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28 July 2011

Goths would never ever listen to classical music... First Part

While BallerinaDark is writing an article about fighting goth stereotypes, I write a little about one I could never understand.
Goths only listen to agressive and/or depressive music. O-N-L-Y.
I know, gothic is inspired by music and lifestyle, and prejudices about the outer appearance may have developed this stereotype, but it's just not true.

I've read about this some time ago on "The Ultimate Goth Guide": A festival (don't remember which one) and a classical concert in the same town. Collision of two completely different cultures. But then people just wondered why a lot of goths also appeared on this classical concert...

I think there is a lot of classical music, that is really aesthetic, dramatic, thrilling and gloomy. I want to introduce some componists and their wonderful pieces of music to you.

The first one is a really common one and I bet you heard "In the Hall of the Mountain King" and "Morning Mood" about a thousand times. It's a piece from Edvard Grieg's (15 June 1843 – 4 September 1907) "Peer Gynt Suites", where he set the play Peer Gynt from Henrik Ibsen to music. (Honestly I haven't read it yet, but it's standing in my bookshelf, waiting for me).
The two suites contain eight pieces of music:

Suite No. 1
  1. Morning Mood (Morgenstemning)
  2. Aase's Death (Åses død)
  3. Anitra's Dance (Anitras dans)
  4. In the Hall of the Mountain King (I Dovregubbens hall)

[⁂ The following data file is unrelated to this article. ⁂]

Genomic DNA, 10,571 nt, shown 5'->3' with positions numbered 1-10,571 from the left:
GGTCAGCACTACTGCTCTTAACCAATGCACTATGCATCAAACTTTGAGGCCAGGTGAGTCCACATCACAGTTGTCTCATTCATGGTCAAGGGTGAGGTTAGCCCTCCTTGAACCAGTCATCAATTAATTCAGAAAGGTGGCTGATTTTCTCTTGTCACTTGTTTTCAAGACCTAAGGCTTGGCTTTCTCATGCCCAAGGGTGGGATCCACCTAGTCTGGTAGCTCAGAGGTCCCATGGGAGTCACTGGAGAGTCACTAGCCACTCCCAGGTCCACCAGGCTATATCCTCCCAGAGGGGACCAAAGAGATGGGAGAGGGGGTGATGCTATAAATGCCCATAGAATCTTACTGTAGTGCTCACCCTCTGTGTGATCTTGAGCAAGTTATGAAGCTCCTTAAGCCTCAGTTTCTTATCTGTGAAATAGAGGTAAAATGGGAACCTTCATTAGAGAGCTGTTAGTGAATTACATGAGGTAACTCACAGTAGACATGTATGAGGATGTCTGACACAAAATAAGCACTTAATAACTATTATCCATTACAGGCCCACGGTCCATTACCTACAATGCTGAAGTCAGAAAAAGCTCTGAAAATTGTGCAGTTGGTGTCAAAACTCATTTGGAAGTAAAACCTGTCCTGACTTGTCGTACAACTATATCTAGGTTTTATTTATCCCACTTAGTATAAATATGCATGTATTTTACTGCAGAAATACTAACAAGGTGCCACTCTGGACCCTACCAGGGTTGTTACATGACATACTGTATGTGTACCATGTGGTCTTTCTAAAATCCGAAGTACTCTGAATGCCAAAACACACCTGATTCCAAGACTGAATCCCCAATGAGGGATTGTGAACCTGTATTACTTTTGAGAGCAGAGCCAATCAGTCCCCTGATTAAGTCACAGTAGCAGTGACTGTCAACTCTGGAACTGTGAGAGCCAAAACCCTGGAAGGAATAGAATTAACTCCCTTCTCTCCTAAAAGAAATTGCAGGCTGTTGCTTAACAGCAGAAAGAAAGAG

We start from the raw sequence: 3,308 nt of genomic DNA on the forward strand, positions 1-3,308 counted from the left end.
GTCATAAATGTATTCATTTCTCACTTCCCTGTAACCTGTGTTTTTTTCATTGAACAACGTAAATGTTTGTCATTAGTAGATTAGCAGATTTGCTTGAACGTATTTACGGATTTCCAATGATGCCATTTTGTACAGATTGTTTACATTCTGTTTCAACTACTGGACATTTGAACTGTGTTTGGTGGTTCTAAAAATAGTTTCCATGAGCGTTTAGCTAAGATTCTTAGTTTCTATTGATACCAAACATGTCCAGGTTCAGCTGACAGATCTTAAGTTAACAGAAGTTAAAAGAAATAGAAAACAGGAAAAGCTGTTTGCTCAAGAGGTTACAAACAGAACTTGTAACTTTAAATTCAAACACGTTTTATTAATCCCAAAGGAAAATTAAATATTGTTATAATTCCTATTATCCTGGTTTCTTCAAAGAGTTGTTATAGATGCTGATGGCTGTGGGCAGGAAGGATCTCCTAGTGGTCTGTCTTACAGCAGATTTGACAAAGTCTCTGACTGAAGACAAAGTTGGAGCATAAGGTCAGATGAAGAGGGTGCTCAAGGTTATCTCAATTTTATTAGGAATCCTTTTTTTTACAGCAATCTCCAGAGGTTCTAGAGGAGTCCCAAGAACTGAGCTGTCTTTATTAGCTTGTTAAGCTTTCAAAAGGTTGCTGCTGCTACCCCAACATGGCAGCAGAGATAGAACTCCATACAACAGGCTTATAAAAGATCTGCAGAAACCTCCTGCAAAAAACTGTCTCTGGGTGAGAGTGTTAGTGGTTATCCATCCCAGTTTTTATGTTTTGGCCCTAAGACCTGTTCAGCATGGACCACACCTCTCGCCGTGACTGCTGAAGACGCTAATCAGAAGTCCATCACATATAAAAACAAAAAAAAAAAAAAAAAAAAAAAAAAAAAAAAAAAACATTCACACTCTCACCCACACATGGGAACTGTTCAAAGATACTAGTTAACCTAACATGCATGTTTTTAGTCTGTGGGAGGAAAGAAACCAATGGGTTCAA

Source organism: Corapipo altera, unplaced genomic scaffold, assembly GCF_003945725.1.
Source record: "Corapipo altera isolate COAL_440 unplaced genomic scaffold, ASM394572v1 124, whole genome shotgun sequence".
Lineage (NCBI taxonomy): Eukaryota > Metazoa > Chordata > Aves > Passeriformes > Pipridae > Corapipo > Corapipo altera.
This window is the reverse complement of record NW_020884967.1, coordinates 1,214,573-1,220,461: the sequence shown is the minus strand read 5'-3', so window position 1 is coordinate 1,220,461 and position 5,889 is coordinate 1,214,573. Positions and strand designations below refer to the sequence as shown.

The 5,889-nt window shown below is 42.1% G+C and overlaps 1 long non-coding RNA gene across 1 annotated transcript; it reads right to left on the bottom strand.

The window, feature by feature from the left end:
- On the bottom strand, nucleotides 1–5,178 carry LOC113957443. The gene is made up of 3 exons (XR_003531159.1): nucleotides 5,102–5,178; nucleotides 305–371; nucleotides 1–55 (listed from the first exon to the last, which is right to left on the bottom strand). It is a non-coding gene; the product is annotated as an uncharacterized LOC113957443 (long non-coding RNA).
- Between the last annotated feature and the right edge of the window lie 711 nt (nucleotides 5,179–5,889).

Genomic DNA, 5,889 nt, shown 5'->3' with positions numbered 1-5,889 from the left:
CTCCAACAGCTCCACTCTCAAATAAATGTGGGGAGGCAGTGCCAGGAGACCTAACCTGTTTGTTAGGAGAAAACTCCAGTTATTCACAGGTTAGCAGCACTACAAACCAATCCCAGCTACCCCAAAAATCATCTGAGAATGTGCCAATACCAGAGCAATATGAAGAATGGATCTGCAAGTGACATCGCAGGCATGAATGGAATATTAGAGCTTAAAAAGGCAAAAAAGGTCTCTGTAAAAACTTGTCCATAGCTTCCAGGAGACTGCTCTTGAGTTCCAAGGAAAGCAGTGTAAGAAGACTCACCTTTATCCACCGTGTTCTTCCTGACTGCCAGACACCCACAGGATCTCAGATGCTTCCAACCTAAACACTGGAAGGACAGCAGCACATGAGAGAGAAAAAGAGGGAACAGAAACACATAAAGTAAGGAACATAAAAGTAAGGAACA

Suite No. 2
  1. The Abduction of the Bride. Ingrid's Lament (Bruderovet. Ingrids klage)
  2. Arabian Dance (Arabisk Dans)
  3. Peer Gynt's Homecoming (Stormy Evening on the Sea) (Peer Gynts hjemfart (Stormful aften på havet))
  4. Solveig's Song (Solveigs Sång)
Here are some of my favourites you maybe havent heard that often.



I like this one a lot, I always turn the stereo up and dance and jump through the kitchen :D




I'm a big Liszt (October 22, 1811 – July 31, 1886) fan, if he would still be alive, I bet I would stand in the very first row of a concert screaming "I want a child from you!". That guy was a piano virtuose, obsessed with this instrument, practicing for hours and hours and he wrote some really great pieces for it. Mostly all of them are concerned as really hard, and though I've tried to learn the piano for some years, I still couldn't play any of these. It's sadly only for the pros.
One of my favourite is "La Campanella", one of his etudes (a piece that is meant for the piano player to practice certain techniques) inspired by a piece from Nicolo Paganini, played by the gorgeous Evgeny Kissin (look at his hair, whils he's playing^^). Everytime I listen to this, I close my eyes and goose bumps appear on my whole body.



Here's another pretty cool one from Camille Saint-Saens (9 October 1835 – 16 December 1921) the "Danse Macabre", it really seem fitting for the goth scene ;) Everytime I listen to this, I see sceletons dancing.


Let's jump from the romantic era straight to the baroque. Although I don't like Emilie Autumn that much, I found a very good performance on her Laced album of Arcangelo Corelli's (17 February 1653 – 8 January 1713) "La Folia".
I would really like to explain in short what a Folia is, but because it's a little to complicated and long for this post, I'll just redirect you to Wiki ;)



That was the first part, I'll make others, if you're interested. Feel free to make suggestions about classical stuff you like :)


sources: www.wikipedia.com
www.youtube.com
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